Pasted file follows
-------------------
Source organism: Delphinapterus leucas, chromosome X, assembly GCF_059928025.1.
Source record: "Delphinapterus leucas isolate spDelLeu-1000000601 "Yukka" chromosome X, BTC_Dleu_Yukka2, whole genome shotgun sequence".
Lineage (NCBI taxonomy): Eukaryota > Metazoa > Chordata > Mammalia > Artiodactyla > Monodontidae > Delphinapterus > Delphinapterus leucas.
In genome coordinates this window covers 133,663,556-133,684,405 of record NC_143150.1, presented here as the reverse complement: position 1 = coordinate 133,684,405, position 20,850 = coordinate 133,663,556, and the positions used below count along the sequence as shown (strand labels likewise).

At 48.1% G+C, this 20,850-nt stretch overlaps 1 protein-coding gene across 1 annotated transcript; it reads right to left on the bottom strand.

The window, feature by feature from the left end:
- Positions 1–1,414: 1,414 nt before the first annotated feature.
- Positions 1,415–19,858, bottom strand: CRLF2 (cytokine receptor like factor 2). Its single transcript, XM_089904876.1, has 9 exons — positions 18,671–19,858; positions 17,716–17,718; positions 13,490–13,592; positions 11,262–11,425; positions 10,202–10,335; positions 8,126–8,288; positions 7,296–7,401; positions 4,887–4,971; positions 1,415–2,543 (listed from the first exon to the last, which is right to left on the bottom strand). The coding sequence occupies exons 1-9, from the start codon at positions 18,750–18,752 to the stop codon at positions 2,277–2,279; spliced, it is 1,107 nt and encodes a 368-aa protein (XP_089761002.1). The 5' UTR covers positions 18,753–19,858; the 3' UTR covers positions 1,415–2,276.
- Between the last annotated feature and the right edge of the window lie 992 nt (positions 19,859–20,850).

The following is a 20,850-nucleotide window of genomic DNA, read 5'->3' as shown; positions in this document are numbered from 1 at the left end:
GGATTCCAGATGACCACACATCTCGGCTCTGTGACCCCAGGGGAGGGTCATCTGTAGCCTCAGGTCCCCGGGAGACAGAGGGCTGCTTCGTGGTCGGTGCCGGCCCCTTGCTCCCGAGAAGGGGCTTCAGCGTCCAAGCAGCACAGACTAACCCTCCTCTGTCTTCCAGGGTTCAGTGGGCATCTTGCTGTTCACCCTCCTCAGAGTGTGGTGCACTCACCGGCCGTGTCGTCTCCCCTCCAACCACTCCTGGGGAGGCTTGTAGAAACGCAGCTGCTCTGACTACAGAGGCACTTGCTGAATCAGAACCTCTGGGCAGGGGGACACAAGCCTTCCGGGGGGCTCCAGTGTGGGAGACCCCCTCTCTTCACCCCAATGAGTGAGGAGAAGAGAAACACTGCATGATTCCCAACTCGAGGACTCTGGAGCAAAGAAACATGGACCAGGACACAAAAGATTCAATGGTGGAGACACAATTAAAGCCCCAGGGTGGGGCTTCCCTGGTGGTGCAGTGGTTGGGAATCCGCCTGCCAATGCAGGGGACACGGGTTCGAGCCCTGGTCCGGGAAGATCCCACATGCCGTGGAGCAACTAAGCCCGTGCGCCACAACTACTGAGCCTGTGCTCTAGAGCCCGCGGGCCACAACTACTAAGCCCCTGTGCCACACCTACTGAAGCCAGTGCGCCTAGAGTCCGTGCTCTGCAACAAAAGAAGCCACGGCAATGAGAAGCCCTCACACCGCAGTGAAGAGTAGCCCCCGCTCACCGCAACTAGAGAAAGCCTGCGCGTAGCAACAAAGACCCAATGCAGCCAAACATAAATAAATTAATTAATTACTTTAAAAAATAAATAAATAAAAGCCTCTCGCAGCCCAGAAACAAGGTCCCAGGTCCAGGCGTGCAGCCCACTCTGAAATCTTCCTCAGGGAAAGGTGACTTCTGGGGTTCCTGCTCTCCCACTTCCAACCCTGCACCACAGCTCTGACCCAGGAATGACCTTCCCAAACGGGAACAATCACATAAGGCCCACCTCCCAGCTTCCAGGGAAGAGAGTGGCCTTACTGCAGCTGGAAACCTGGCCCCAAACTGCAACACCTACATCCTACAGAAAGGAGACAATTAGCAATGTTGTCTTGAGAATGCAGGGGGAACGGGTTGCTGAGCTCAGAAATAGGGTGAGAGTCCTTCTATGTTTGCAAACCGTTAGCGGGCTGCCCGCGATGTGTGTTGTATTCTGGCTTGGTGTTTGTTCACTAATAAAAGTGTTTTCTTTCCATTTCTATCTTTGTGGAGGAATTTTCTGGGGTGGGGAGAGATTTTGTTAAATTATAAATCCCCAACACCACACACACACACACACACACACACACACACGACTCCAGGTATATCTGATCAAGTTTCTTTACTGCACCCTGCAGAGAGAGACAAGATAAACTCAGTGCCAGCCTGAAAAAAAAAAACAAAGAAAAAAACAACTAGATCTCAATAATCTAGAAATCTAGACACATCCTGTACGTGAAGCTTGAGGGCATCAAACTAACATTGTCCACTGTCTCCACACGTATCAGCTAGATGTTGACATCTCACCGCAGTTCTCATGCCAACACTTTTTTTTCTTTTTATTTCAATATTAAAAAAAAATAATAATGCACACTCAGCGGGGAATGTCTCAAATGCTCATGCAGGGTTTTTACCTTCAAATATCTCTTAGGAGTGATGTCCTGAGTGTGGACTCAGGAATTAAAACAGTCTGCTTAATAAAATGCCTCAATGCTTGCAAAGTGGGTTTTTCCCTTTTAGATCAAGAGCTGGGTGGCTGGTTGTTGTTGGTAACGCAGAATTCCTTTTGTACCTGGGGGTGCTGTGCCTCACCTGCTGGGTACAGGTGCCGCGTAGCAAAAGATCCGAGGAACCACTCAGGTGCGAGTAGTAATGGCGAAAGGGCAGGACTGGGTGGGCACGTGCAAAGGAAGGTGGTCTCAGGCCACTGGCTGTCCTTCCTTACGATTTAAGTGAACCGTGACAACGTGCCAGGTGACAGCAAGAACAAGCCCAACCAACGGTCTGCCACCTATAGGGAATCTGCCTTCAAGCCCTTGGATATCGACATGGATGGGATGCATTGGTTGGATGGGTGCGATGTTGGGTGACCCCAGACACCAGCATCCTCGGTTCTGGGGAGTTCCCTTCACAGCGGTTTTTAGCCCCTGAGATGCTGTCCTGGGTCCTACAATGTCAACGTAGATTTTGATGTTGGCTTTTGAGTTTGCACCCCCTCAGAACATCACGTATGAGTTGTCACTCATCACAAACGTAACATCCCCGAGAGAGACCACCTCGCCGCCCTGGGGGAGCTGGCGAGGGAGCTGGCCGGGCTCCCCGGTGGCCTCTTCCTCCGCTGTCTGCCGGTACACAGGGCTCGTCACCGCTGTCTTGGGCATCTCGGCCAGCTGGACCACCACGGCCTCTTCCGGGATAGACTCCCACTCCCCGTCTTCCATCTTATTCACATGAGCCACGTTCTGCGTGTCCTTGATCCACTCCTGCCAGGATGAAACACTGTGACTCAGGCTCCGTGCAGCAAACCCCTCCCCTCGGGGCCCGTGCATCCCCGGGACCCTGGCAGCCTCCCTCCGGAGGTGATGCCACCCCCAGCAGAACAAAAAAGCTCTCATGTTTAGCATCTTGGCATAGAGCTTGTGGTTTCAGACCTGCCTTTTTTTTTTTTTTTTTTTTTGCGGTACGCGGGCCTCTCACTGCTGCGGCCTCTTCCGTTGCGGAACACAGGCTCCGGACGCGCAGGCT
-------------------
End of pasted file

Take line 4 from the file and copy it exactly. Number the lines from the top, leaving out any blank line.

In genome coordinates this window covers 133,663,556-133,684,405 of record NC_143150.1, presented here as the reverse complement: position 1 = coordinate 133,684,405, position 20,850 = coordinate 133,663,556, and the positions used below count along the sequence as shown (strand labels likewise).